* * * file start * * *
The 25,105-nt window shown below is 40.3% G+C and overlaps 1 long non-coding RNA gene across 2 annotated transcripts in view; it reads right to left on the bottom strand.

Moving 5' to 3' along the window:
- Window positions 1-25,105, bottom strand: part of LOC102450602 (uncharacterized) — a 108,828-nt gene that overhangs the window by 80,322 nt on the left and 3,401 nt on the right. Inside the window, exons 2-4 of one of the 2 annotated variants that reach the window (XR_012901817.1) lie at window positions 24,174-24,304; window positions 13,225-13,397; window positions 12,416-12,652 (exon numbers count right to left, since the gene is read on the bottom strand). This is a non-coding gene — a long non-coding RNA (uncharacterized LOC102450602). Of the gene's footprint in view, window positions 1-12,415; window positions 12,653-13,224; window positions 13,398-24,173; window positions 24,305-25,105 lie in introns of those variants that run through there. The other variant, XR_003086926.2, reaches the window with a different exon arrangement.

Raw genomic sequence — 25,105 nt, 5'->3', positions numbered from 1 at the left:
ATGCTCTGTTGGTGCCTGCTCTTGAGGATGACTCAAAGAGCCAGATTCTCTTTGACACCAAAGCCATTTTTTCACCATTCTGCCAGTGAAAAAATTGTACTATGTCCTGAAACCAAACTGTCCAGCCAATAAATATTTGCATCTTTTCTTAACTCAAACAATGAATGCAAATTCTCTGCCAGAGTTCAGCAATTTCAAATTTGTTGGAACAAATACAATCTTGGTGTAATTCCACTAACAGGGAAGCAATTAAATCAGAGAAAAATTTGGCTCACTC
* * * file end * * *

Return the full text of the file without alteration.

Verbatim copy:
The 25,105-nt window shown below is 40.3% G+C and overlaps 1 long non-coding RNA gene across 2 annotated transcripts in view; it reads right to left on the bottom strand.

Moving 5' to 3' along the window:
- Window positions 1-25,105, bottom strand: part of LOC102450602 (uncharacterized) — a 108,828-nt gene that overhangs the window by 80,322 nt on the left and 3,401 nt on the right. Inside the window, exons 2-4 of one of the 2 annotated variants that reach the window (XR_012901817.1) lie at window positions 24,174-24,304; window positions 13,225-13,397; window positions 12,416-12,652 (exon numbers count right to left, since the gene is read on the bottom strand). This is a non-coding gene — a long non-coding RNA (uncharacterized LOC102450602). Of the gene's footprint in view, window positions 1-12,415; window positions 12,653-13,224; window positions 13,398-24,173; window positions 24,305-25,105 lie in introns of those variants that run through there. The other variant, XR_003086926.2, reaches the window with a different exon arrangement.

Raw genomic sequence — 25,105 nt, 5'->3', positions numbered from 1 at the left:
ATGCTCTGTTGGTGCCTGCTCTTGAGGATGACTCAAAGAGCCAGATTCTCTTTGACACCAAAGCCATTTTTTCACCATTCTGCCAGTGAAAAAATTGTACTATGTCCTGAAACCAAACTGTCCAGCCAATAAATATTTGCATCTTTTCTTAACTCAAACAATGAATGCAAATTCTCTGCCAGAGTTCAGCAATTTCAAATTTGTTGGAACAAATACAATCTTGGTGTAATTCCACTAACAGGGAAGCAATTAAATCAGAGAAAAATTTGGCTCACTC